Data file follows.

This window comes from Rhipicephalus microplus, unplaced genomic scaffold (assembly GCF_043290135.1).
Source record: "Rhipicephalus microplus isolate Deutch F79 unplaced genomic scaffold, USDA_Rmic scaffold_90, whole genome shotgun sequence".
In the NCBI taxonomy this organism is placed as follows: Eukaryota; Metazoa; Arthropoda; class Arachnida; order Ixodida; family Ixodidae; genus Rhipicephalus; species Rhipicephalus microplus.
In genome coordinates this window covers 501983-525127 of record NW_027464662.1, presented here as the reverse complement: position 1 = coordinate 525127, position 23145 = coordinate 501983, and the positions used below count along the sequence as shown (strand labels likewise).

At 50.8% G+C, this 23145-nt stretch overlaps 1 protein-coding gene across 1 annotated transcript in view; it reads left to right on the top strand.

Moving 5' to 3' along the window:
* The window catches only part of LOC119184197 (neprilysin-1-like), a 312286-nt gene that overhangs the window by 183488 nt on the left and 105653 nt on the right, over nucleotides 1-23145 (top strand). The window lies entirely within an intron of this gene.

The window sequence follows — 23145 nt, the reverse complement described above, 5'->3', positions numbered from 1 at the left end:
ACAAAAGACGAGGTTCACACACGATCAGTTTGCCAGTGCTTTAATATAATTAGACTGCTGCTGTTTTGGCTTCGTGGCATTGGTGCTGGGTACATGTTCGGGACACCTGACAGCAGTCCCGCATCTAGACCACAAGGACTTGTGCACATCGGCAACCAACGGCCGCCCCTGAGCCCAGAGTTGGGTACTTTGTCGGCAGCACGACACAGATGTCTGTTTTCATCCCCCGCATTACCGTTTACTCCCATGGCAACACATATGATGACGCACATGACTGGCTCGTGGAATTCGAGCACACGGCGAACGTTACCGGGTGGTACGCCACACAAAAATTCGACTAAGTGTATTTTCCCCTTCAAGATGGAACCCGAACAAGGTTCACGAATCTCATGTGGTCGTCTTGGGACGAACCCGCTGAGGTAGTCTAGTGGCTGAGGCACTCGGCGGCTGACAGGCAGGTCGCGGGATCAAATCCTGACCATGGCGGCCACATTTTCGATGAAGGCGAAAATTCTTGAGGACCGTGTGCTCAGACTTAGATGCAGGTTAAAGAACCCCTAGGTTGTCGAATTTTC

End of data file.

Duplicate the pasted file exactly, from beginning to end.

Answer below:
This window comes from Rhipicephalus microplus, unplaced genomic scaffold (assembly GCF_043290135.1).
Source record: "Rhipicephalus microplus isolate Deutch F79 unplaced genomic scaffold, USDA_Rmic scaffold_90, whole genome shotgun sequence".
In the NCBI taxonomy this organism is placed as follows: Eukaryota; Metazoa; Arthropoda; class Arachnida; order Ixodida; family Ixodidae; genus Rhipicephalus; species Rhipicephalus microplus.
In genome coordinates this window covers 501983-525127 of record NW_027464662.1, presented here as the reverse complement: position 1 = coordinate 525127, position 23145 = coordinate 501983, and the positions used below count along the sequence as shown (strand labels likewise).

At 50.8% G+C, this 23145-nt stretch overlaps 1 protein-coding gene across 1 annotated transcript in view; it reads left to right on the top strand.

Moving 5' to 3' along the window:
* The window catches only part of LOC119184197 (neprilysin-1-like), a 312286-nt gene that overhangs the window by 183488 nt on the left and 105653 nt on the right, over nucleotides 1-23145 (top strand). The window lies entirely within an intron of this gene.

The window sequence follows — 23145 nt, the reverse complement described above, 5'->3', positions numbered from 1 at the left end:
ACAAAAGACGAGGTTCACACACGATCAGTTTGCCAGTGCTTTAATATAATTAGACTGCTGCTGTTTTGGCTTCGTGGCATTGGTGCTGGGTACATGTTCGGGACACCTGACAGCAGTCCCGCATCTAGACCACAAGGACTTGTGCACATCGGCAACCAACGGCCGCCCCTGAGCCCAGAGTTGGGTACTTTGTCGGCAGCACGACACAGATGTCTGTTTTCATCCCCCGCATTACCGTTTACTCCCATGGCAACACATATGATGACGCACATGACTGGCTCGTGGAATTCGAGCACACGGCGAACGTTACCGGGTGGTACGCCACACAAAAATTCGACTAAGTGTATTTTCCCCTTCAAGATGGAACCCGAACAAGGTTCACGAATCTCATGTGGTCGTCTTGGGACGAACCCGCTGAGGTAGTCTAGTGGCTGAGGCACTCGGCGGCTGACAGGCAGGTCGCGGGATCAAATCCTGACCATGGCGGCCACATTTTCGATGAAGGCGAAAATTCTTGAGGACCGTGTGCTCAGACTTAGATGCAGGTTAAAGAACCCCTAGGTTGTCGAATTTTC